Wednesday, April 9, 2014

Wednesday Oscar Retrospective: The Surprise Inclusion of 2013

Welcome to a returning weekly feature here at Movies with Abe, Wednesday Oscar Retrospective. The Surprise Inclusion was the third in a series of projects looking back at the past eight years of the Oscars, dating back to the first ceremony I watched and closely followed. With the 2013 Oscar season wrapped, it’s time to take a look back at the past two years.

Each year, the Oscar nominations announcement presents several shocking names and films. This series is devoted to analyzing the biggest and most surprising inclusion of all (in any category). It has nothing to do with personal opinion but rather with what was considered a surprise at the time compared with what most people were predicting. Once again, this is a film/director/actor whose nomination was unexpected.

The Surprise Inclusion of 2013

Jonah Hill (The Wolf of Wall Street) for Best Supporting Actor

Why it wasn’t going to happen: A few years ago, no one would have said that Jonah Hill would ever be a two-time Oscar nominee. His comedic start in films like “The 40-Year-Old Virgin,” “Knocked Up” and “Superbad” didn’t indicate any talent that might be termed even remotely dramatic. Somehow, in 2011, he rode the “Moneyball” buzz to an Oscar nomination for his mature but entertaining performance. His performance looked great in “The Wolf of Wall Street,” but once awards season was underway, Hill was rarely anywhere to be found even when his leading costar, Leonardo DiCaprio, was nominated.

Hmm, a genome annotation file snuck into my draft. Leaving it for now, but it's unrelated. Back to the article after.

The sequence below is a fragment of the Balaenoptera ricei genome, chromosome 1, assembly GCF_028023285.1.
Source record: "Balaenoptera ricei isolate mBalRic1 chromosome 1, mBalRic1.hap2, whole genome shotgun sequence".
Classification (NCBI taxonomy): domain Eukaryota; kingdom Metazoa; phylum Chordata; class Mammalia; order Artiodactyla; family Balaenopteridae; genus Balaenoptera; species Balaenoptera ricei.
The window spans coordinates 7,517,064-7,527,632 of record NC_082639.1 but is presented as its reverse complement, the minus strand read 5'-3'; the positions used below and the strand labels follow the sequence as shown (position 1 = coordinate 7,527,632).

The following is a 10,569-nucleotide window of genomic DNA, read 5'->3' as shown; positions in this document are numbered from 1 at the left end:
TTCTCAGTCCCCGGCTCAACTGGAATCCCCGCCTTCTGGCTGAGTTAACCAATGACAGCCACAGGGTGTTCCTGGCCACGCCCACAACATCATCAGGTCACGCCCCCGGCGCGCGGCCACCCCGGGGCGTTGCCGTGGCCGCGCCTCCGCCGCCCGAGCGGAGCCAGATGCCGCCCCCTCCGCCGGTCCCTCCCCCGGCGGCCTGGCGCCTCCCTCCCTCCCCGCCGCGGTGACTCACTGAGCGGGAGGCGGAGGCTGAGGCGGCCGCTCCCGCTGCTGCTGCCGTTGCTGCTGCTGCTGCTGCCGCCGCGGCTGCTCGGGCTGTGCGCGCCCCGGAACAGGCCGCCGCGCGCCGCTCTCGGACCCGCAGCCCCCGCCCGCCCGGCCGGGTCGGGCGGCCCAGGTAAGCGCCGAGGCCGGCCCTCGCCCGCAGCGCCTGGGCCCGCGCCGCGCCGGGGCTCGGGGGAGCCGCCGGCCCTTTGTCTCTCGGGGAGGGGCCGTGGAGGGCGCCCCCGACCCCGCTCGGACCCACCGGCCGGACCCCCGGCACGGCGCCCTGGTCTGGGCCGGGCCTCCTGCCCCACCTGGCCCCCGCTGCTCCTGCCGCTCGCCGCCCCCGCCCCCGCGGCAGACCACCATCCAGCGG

How it happened: In 2011, Hill earned both a Golden Globe and SAG nomination, making him seem like a sure thing for an Oscar nod. Usually, those two do add up to the third, but DiCaprio found himself with Globe and SAG mentions in 2011 for “J. Edgar” only to be snubbed by Oscar. Daniel Bruhl, star of “Rush,” experienced the same thing in 2013, leaving one spot open, while Globe nominee Bradley Cooper edged out SAG’s fifth choice, James Gandolfini. Hill found himself the benefactor of that newly-open slot.

Was it deserved: To a degree. Bruhl’s performance is certainly a much more involved, accomplished one, and it was a shame to see his film shut out completely. The same is true of Gandolfini and “Enough Said.” But there is something impressive about the way that Hill burrows himself completely into this despicable role and makes his worm-like character such a delight to watch. It may not be Oscar-worthy, but it does deserve some commendation.

Come back next week for a look at The Surprise Inclusion of 2012. If you have a prediction or a suggestion, please leave it in the comments. There a few contenders for this one, so chime in if you have a pick!

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